Becoming Bilingual in a Pre-K–5 Dual Language Program

Last Spring, I saw an article about the success of the Tulsa Public Schools Dual Language Academy for elementary-age children. I invited Laura Grisso, whom I met on Twitter, to write a guest blog about her district’s dual language program. Laura is the Director of English Language Development at the Tulsa Public Schools in Oklahoma. Here is her blog:

Oklahoma has long been a leader in early childhood education, so when Tulsa Public Schools designed a plan to launch the Dual Language Academy as a new elementary magnet school in 2011, we started with classes in prekindergarten and kindergarten. In school year 2016-2017, we will be at grade level capacity in offering instruction in English and Spanish to students in prekindergarten through fifth grade. The instructional framework follows a two-way dual language model in which half of the students are English-dominant and half of the students are Spanish-dominant. Our goal is to provide an enriched learning experience in which both English- and Spanish-speaking students develop bilingualism, biliteracy, and biculturalism as a highly valued asset for an increasingly diverse world.

Dual language instruction leads to success for students

In spring 2016, EdWeek featured a spotlight series on how schools are serving and supporting English learners across the nation. A portion of the series focused on best practices for serving English learners in early childhood at our Dual Language Academy. Students as early as prekindergarten receive instruction in language arts, math, science, and social studies in both English and Spanish. We are seeing great success for our students in this instructional model; Dual Language Academy was one of the district’s top five schools with the greatest increase in reading achievement for the 2015-2016 school year.
When we started this path 5 years ago, based on research of other successful programs and consultation with multiple language learning experts, we had a hypothesis that there were four factors in which we would see an increase in positive outcomes for a diverse group of English and Spanish speaking students participating in dual language instruction.

Factors leading to success in dual language programs

Today, we are seeing the results of those factors and are excited about the positive impacts of dual language instruction on the students, families, and communities we serve.

Student learning: Students participating in dual language instruction have shown great learning gains because of the language knowledge and capacities that they are contributing to the learning experience. Dual language instruction removes the initial barrier in academic learning that many students face when the content instruction is presented in a new language, whether that is English or Spanish.

Student engagement: In the two-way dual language classroom, students regularly work in bilingual pairs in all grade levels. This engagement provides an authentic motivator for students to find ways to communicate and interact with peers who may not speak the same language. It also provides students with the opportunity to be the language expert in the pair depending on language dominance.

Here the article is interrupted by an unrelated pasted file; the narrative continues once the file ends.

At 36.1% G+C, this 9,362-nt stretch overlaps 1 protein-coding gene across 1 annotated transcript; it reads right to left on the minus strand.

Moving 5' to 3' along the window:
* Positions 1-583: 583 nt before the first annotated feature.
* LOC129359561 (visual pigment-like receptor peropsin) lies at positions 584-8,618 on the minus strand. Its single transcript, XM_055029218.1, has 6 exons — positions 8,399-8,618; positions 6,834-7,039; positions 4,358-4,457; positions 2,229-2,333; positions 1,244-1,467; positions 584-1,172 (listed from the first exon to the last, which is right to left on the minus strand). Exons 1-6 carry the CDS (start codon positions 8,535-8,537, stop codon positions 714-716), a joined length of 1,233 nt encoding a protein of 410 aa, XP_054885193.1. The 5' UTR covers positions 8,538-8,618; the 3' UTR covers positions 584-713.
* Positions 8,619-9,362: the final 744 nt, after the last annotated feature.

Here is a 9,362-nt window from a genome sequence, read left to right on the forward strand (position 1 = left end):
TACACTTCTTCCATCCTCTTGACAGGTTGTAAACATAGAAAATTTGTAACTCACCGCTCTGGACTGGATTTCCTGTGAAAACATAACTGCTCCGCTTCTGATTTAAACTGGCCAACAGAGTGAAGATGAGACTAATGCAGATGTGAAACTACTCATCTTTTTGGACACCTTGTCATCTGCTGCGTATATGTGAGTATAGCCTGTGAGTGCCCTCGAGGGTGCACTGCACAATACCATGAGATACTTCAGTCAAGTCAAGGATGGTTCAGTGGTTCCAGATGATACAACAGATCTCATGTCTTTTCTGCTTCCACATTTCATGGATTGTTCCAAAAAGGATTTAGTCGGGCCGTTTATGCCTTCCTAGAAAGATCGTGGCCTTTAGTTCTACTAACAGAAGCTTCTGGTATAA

Family empowerment: We have seen the explicit value and partnership that providing dual language instruction has communicated to all of the parents with whom we work. Often, in traditional schools, parents feel intimidated or ill-equipped to volunteer or participate due to education levels or language proficiency. In our dual language schools, we see a higher rate of volunteerism and participation from our Spanish-dominant families because we have provided a clear path for family partnership in education.

Community building: At many of our schools, but particularly at Dual Language Academy, we have observed a growing sense of community pride as well as the development of a common understanding among parents and community members who support the schools. The students have been the trail blazers in building these cross-cultural relationships and it is quite joyful to watch their parents, who are often not bilingual, forge ahead in family and community events in which the students are teaching the parents about language and cross-cultural communication.

To learn more about our dual language programs in Tulsa Public Schools, check out our website or this video, which shows our students and teachers learn, explore, and collaborate in English and Spanish.

Laura Grisso serves as the director of English language development at Tulsa Public Schools in Tulsa, Oklahoma.  She is a member of the Oklahoma Bilingual Education Hall of Fame and has served as the national liaison and vice president of the Oklahoma TESOL affiliate. 

About Judie Haynes

Judie Haynes
Judie Haynes taught elementary ESL for 28 years and is the author and coauthor of eight books for teachers of ELs , the most recent being “Teaching to Strengths: Supporting Students Living with Trauma, Violence and Chronic Stress“ with Debbie Zacarian and Lourdes Alvarez-Ortiz. She was a columnist for the TESOL publication "Essential Teacher" and is also cofounder and comoderator of the Twitter Chat for teachers of English learners #ELLCHAT.
This entry was posted in TESOL Blog and tagged , , , . Bookmark the permalink.

Leave a Reply

Your email address will not be published. Required fields are marked *

This site uses Akismet to reduce spam. Learn how your comment data is processed.